The concept of an "essay" has been extended to other media beyond writing. A film essay is a movie that often incorporates documentary filmmaking styles and focuses more on the evolution of a theme or idea. A photographic essay covers a topic with a linked series of photographs that may have accompanying text or captions.

Exemplar theory

Exemplar theory is a proposal concerning the way humans categorize objects and ideas in psychology. It argues that individuals make category judgments by comparing new stimuli with instances already stored in memory. The instance stored in memory is the "exemplar". The new stimulus is assigned to a category based on the greatest number of similarities it holds with exemplars in that category. For example, the model proposes that people create the "bird" category by maintaining in their memory a collection of all the birds they have experienced: sparrows, robins, ostriches, penguins, etc. If a new stimulus is similar enough to some of these stored bird examples, the person categorizes the stimulus in the "bird" category. Various versions of the exemplar theory have led to a simplification of thought concerning concept learning, because they suggest that people use already-encountered memories to determine categorization, rather than creating an additional abstract summary of representations.

Federal Housing Enterprises Financial Safety and Soundness Act of 1992

The Federal Housing Enterprises Financial Safety and Soundness Act of 1992 (or FHEFSSA, Pub.L. 102–550, title XIII of the Housing and Community Development Act of 1992, H.R. 5334, Oct. 28, 1992, 106 Stat. 3941, 12 U.S.C. § 4501 et seq.). The Act established the Office of Federal Housing Enterprise Oversight (OFHEO) within the United States Department of Housing and Urban Development (HUD). It also mandated that HUD set specific goals for the government-sponsored enterprises Fannie Mae and Freddie Mac, with regard to low income and underserved housing areas.

Glacial period

A glacial period (alternatively glacial or glaciation) is an interval of time (thousands of years) within an ice age that is marked by colder temperatures and glacier advances. Interglacials, on the other hand, are periods of warmer climate between glacial periods. The last glacial period ended about 15,000 years ago. The Holocene epoch is the current interglacial. A time with no glaciers on Earth is considered a greenhouse climate state.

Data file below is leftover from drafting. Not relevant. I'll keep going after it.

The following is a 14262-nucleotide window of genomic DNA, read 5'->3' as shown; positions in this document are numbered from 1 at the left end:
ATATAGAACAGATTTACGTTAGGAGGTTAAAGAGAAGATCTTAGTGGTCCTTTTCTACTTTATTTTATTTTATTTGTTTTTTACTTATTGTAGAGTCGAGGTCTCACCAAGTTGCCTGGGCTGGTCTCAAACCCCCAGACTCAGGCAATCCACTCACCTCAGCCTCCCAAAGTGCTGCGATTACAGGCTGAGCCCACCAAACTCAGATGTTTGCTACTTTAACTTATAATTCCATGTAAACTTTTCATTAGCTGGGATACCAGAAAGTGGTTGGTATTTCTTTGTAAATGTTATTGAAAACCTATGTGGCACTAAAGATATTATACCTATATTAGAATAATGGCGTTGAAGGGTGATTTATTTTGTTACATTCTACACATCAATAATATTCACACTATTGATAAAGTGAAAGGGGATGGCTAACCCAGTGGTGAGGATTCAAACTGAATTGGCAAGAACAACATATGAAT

Graphical abstract

A graphical abstract is a graphical or visual equivalent of a written abstract. Graphical abstracts are a single image, designed to help the reader to quickly gain an overview on a scholarly paper, research article, thesis or review: and to quickly ascertain the purpose and results of a given research, as well as the salient details of authors and journal. Graphical abstracts are intended to help facilitate online browsing, as well as help readers quickly identify which papers are relevant to their research interests. Like a video abstract, they are not intended to replace the original research paper, rather to help draw attention to it, increasing its readership.

Lead paragraph

A lead paragraph (sometimes shortened to lead; also spelled lede) is the opening paragraph of an article, essay, book chapter, or other written work that summarizes its main ideas.

Live Search Academic

Live Search Academic was a Web search engine for scholarly literature that existed from April 2006 to May 2008; it was part of Microsoft's Live Search group of services. It was similar to Google Scholar, but rather than crawling the Internet for academic content, search results came directly from trusted sources, such as publishers of academic journals. Users were required to log in to access the service.

Live Search Academic was known as Windows Live Academic Search when the beta version was officially launched on April 11, 2006. The name had changed to Live Search Academic by December 6, 2006, when Microsoft announced the addition of millions of new articles, mainly in biomedicine.On May 23, 2008, Microsoft announced the end of Live Search Academic and Live Search Books, both sites to be closed, with their results integrated into regular Search. The project scanned 750,000 books and indexed 80 million journal articles.

Outline (list)

An outline, also called a hierarchical outline, is a list arranged to show hierarchical relationships and is a type of tree structure. An outline is used to present the main points (in sentences) or topics (terms) of a given subject. Each item in an outline may be divided into additional sub-items. If an organizational level in an outline is to be sub-divided, it shall have at least two subcategories, as advised by major style manuals in current use. An outline may be used as a drafting tool of a document, or as a summary of the content of a document or of the knowledge in an entire field. It is not to be confused with the general context of the term "outline", which a summary or overview of a subject, presented verbally or written in prose (for example, The Outline of History is not an outline of the type presented below). The outlines described in this article are lists, and come in several varieties.

A sentence outline is a tool for composing a document, such as an essay, a paper, a book, or even an encyclopedia. It is a list used to organize the facts or points to be covered, and their order of presentation, by section. Topic outlines list the subtopics of a subject, arranged in levels, and while they can be used to plan a composition, they are most often used as a summary, such as in the form of a table of contents or the topic list in a college course's syllabus.